The dollar traded steady yesterday ahead of the United States (US) Federal Reserve’s January policy meeting later this week, while bitcoin lay bruised near a six-month low hit over the weekend, hurt by a sell-off in technology stocks.
“The Fed has got markets by the leash. And this week, it will once more tug and yank,” said Frederic Neumann, HSBC’s co-head of Asian economics research, in a morning note.
Attempts to predict when and how quickly central banks will raise interest rates and conclude stimulus programmes launched when COVID-19 hit are a major factor driving currency markets at present.
“What will prompt investors to scurry about will be the guidance Chair Powell might give at his press conference about quantitative tightening later in 2022,” Neumann said, adding that he was not expecting a policy change.
The Fed’s rate-setting Federal Open Market Committee (FOMC) kicks off its two-day meeting today with some analysts starting to speculate that it is possible, though unlikely, that it will raise interest rates for the first time since the pandemic began.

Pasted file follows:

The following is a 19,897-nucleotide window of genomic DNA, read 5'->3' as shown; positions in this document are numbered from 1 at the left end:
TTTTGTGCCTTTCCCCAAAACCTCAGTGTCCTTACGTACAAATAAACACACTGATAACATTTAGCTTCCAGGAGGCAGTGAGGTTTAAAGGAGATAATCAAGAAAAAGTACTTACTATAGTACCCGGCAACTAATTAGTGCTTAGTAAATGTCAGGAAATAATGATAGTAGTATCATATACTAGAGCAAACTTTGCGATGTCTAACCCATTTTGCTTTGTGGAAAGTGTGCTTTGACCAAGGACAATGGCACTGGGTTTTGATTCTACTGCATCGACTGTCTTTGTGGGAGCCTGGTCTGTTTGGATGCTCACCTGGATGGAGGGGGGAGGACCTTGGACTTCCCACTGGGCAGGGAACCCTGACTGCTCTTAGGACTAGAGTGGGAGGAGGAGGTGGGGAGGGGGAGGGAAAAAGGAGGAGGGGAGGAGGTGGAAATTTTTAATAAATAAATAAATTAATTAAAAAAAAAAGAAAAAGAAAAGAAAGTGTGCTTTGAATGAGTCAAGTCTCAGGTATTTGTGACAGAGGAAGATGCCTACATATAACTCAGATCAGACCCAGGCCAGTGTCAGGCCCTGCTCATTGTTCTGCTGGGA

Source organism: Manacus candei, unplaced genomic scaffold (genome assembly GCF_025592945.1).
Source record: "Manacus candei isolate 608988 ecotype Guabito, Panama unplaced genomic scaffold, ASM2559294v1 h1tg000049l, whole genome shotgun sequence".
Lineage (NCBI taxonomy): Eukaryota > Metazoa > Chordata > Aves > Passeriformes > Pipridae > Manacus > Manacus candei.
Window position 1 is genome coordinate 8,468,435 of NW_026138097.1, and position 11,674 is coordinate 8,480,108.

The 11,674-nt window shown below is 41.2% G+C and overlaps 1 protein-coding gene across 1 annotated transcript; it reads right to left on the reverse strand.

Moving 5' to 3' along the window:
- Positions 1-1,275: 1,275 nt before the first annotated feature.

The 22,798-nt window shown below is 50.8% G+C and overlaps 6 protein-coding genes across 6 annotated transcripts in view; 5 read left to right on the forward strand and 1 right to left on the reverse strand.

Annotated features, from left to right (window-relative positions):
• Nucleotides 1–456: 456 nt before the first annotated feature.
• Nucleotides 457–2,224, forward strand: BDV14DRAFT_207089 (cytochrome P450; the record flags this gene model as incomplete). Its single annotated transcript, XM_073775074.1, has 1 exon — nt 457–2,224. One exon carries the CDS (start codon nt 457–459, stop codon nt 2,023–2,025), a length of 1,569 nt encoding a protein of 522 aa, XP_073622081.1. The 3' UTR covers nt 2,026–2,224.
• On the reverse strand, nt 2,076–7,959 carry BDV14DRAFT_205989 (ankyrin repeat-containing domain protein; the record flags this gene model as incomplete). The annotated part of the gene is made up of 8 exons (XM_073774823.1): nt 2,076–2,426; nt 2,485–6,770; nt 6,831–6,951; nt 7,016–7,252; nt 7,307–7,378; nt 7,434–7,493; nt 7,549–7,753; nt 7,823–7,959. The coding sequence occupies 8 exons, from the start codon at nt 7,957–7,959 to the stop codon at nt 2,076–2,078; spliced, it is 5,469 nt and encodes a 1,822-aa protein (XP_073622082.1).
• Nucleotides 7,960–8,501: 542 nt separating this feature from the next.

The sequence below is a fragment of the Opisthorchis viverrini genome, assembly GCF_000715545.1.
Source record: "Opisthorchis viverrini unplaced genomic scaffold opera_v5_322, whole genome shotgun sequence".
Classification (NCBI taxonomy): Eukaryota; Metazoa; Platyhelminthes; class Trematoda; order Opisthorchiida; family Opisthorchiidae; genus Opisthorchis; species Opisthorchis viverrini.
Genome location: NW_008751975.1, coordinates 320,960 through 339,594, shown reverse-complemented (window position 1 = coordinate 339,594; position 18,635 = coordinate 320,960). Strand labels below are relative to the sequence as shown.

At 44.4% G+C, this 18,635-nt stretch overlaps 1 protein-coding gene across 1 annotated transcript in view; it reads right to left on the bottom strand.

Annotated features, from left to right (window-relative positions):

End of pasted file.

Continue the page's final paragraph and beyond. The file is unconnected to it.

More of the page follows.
“We consider the higher risk is the FOMC’s statement portrays an urgency to act soon, likely in March, in the face of very high inflation. The urgency could culminate in a decision to abruptly stop quantitative easing by mid-February,” said analysts at Commonwealth Bank of Australia in a note.
“A bullish statement and/or a faster end to the QE programme could even encourage markets to price a risk of a 50bp rate hike in March,” they added, saying they thought this would lead to a knee-jerk reaction higher in the dollar.
The dollar index, which measures the greenback against six major peers was steady at 95.682 yesterday morning.